Why Haiti Is Without Parallel

If death toll is the sole metric used, the world has known worse disasters than Haiti's earthquake--China's 1976 Tangshan quake left more than 200,000 dead, as did the 2004 Indian Ocean tsunami. But few catastrophes have decapitated a city as essential to a nation as Port-au-Prince is to Haiti. It is the country's commercial, political, and cultural heart, and home to one third of its 9 million residents. Disaster historians have to grope for a proper parallel.

In the past century, the only national capital to have been so devastated by natural occurrence was Tokyo in 1923, when an earthquake struck at lunchtime as residents were cooking over open fires. The resulting flames devoured much of Tokyo and nearly all of Yokohama. More than 100,000 died, and 2 million were left homeless. The destruction was so complete that authorities considered moving the capital and starting over. Yet according to historian John Withington, "within days, businesses and shops left standing were trading again." Not so in Haiti, where even water is a luxury. Far from recovering, Haiti has effectively ceased to function as an independent nation, as the U.S. and international aid agencies take control. Before the quake, it was a failed state. Now it's not a state of any kind.
The most relevant historical disaster may be the 1755 quake in Lisbon, Portugal, another small country dominated by a single city. A tsunami and infernos followed the tremors; a quarter of Lisbon's population perished. Europe was aghast: the catastrophe opened a hole of doubt among the continent's most influential thinkers. Voltaire used it in Candide to refute the idea that we live in "the best of all possible worlds." To Jean-Jacques Rousseau, it was proof that cities were inherently unnatural, and prompted his move to the countryside.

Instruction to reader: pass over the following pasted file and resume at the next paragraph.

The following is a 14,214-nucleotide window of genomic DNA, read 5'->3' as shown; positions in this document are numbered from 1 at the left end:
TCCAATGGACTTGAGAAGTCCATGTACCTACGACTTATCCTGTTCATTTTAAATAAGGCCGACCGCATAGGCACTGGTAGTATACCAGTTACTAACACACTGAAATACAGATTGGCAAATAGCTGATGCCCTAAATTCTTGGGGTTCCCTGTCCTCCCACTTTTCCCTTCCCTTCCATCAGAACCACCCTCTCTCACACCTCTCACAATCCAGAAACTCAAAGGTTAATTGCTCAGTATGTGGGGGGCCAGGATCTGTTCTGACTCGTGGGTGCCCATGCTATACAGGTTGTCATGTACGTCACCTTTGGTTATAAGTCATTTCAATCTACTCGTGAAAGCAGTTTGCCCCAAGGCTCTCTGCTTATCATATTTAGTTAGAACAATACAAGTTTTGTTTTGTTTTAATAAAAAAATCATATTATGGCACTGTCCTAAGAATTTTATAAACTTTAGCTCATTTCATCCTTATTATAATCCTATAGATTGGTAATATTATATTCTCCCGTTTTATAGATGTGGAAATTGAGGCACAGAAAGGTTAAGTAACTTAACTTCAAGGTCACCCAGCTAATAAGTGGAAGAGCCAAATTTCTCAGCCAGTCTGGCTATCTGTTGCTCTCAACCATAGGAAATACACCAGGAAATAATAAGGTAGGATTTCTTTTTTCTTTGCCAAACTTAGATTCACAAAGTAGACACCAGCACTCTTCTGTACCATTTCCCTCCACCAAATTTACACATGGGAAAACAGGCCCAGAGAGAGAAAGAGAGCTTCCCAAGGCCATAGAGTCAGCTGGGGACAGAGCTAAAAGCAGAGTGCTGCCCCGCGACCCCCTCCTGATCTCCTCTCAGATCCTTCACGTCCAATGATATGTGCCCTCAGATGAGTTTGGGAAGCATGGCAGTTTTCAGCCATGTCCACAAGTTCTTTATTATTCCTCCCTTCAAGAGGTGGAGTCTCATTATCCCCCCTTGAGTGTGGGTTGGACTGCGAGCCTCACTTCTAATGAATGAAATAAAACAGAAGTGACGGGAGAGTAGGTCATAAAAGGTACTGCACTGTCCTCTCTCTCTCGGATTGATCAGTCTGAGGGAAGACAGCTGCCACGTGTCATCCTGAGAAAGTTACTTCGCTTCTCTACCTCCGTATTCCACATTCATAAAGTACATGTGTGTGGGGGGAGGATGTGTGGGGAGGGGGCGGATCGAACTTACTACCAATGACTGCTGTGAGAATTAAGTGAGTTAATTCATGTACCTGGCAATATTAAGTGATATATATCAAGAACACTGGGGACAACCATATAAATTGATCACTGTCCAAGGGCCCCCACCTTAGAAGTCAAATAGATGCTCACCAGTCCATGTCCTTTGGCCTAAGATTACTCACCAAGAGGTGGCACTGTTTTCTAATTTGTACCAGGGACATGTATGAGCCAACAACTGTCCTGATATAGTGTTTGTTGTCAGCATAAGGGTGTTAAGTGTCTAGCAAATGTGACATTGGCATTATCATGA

Something similar is happening now with Haiti: an international conversation about how to rebuild, even rethink, a society. The world had failed Port-au-Prince well before Jan. 12. But now Haiti is at the center of a debate about the scope of international obligations in the aftermath of disaster. Andrew Natsios, the former head of USAID, argues that rebuilding structures--hospitals, roads, bridges--is fine, and essential. "But if that's all we do," he says, "Haiti will simply revert to dysfunction." This is an excuse, he says, to give Haiti political and economic institutions free from endemic corruption and strong enough to end the country's long flirtation with anarchy. In other words, this is a chance to give Haiti the working capital it has never had.

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